Skip to page content
USDA Forest Service

Research & Development Treesearch

Treesearch Home
About Treesearch
Contact Us
Research & Development
Forest Products Lab
International Institute of Tropical Forestry
Pacific Northwest
Pacific Southwest
Rocky Mountain
Southern Research Station
Help - We Participate  Government Made Easy

Global Forest Information Service

US Forest Service
P.O. Box 96090
Washington, D.C.

(202) 205-8333

You are here: Home / Search / Publication Information
Bookmark and Share

Publication Information

View PDF (262 KB bytes)

Title: Influence of storm characteristics on soil erosion and storm runoff

Author: Grace, Johnny M. III III;

Date: 2008

Source: In: ASABE Annual International Meeting. Providence, Rhode Island. 11 p.

Publication Series: Miscellaneous Publication

Description: Unpaved forest roads can be major sources of sediment from forested watersheds. Storm runoff from forest roads are a concern due to their potential delivery of sediments and nutrients to stream systems resulting in degraded water quality. The volume and sediment concentrations of stormwater runoff emanating from forest roads can be greatly influenced by storm characteristics, road management practices, and/or the interaction of management practices and subsequent storm events. In an attempt to gain a better understanding of storm runoff characteristics and erosion losses from forest roads, an investigation was initiated to quantify the influence of storm characteristics on runoff concentrations, runoff volumes, and soil erosion using data from three field experiments in Alabama and Georgia. Collected field data included a total of 54, 156, and 24 observations for field experiments 1(Appalachian Highlands of NW Alabama), 2 (Coastal Plain of SE Alabama), and 3 (Blue Ridge Mountains of NE Georgia), respectively. Mean event precipitation for the field experiments ranged from 33.5 to 62.5 mm and average storm intensities were 8.7, 3.8, and 3.5 mm hr-1 for field experiments 1, 2, and 3, respectively. Storm characteristics explained as much as 40 percent of the variability in runoff concentrations and soil erosion losses from the field experiments. Total precipitation, average rainfall intensity, and maximum 30-minute rainfall intensity were detected as the most influential storm characteristics in determining soil erosion based on the field experimental data from Coastal Plain and Appalachian forest roads.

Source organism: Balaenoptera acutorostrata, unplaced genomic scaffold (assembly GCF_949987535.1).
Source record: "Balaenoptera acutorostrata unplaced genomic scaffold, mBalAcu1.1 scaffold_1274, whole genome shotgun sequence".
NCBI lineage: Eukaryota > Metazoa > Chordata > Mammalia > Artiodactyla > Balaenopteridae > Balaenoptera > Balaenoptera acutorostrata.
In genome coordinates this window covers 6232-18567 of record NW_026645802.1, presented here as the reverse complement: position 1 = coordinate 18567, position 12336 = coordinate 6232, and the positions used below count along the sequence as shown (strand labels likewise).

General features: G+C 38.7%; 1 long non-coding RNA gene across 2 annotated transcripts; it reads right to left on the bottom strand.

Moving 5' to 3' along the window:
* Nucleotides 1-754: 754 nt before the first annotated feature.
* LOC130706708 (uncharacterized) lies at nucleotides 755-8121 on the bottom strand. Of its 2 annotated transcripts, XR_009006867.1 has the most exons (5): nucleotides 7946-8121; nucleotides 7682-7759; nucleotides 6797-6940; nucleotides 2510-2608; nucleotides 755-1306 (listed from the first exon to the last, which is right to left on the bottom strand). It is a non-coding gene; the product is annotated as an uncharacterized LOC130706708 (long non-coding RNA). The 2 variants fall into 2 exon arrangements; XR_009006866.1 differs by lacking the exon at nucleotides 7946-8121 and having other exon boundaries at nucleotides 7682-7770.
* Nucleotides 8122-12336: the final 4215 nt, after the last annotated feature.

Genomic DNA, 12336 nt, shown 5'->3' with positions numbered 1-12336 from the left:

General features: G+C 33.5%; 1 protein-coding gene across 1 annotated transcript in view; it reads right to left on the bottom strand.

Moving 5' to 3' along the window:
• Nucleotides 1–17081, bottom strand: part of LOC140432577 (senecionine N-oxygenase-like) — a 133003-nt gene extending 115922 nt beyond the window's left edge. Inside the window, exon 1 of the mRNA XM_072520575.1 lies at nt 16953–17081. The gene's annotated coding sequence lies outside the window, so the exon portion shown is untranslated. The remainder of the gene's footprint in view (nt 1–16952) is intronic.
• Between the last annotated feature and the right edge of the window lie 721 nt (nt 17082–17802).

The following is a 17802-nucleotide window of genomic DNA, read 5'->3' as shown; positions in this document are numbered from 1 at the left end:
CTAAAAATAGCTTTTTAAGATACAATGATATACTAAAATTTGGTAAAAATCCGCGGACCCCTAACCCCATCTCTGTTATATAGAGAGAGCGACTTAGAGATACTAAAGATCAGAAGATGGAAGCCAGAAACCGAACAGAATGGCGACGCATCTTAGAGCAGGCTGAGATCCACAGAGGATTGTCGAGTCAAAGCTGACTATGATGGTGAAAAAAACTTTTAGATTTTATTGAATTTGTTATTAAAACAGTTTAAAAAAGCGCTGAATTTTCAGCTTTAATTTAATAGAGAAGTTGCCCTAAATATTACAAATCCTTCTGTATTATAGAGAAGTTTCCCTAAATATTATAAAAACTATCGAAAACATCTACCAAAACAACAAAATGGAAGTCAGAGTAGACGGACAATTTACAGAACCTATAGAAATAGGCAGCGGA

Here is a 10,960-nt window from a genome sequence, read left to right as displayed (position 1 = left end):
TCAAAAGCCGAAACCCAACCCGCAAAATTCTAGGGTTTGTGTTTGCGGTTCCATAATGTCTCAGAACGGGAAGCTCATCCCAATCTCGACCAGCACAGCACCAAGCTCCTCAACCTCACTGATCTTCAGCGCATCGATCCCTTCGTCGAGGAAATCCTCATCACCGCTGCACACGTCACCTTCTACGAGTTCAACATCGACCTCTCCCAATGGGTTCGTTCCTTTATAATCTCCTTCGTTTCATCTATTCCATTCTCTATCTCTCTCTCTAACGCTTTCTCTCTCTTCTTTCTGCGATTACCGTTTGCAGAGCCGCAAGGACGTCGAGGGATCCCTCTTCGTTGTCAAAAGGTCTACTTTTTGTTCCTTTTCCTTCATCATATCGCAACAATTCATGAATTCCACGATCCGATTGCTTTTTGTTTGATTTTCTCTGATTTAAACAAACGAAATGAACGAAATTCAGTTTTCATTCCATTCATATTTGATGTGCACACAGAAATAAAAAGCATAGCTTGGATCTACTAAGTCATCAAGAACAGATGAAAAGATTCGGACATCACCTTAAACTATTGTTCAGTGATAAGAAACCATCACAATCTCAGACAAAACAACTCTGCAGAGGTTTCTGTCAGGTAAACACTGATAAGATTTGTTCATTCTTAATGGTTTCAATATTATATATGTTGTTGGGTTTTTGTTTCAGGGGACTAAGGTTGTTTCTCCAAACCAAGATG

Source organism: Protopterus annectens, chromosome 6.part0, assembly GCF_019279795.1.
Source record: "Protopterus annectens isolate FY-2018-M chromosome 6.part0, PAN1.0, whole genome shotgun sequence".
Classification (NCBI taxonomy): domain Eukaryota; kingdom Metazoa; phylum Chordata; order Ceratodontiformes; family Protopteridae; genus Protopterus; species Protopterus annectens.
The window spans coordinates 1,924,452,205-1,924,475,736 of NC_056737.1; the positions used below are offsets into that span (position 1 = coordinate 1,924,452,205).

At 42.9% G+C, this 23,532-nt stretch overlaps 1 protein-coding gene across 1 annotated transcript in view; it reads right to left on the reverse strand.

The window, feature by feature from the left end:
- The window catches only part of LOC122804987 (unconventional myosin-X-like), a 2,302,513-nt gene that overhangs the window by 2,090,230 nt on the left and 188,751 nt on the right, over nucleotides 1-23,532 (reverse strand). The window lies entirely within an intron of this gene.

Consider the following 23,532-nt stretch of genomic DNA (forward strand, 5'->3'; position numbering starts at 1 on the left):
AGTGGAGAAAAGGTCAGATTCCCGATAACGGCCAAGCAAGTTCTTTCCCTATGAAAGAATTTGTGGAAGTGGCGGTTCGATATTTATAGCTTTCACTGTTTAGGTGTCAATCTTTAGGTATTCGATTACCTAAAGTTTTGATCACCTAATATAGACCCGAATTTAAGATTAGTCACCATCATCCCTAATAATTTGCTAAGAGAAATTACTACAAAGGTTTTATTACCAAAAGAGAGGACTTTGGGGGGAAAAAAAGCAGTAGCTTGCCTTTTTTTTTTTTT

Keywords: soil erosion, storm energy, intensity, m runoff, forest roads

Publication Notes:

  • We recommend that you also print this page and attach it to the printout of the article, to retain the full citation information.
  • This article was written and prepared by U.S. Government employees on official time, and is therefore in the public domain.
  • You may send email to to request a hard copy of this publication. (Please specify exactly which publication you are requesting and your mailing address.)



Grace, Johnny M. III 2008. Influence of storm characteristics on soil erosion and storm runoff. In: ASABE Annual International Meeting. Providence, Rhode Island. 11 p.


 [ Get Acrobat ]  Get the latest version of the Adobe Acrobat reader or Acrobat Reader for Windows with Search and Accessibility

USDA logo which links to the department's national site. Forest Service logo which links to the agency's national site.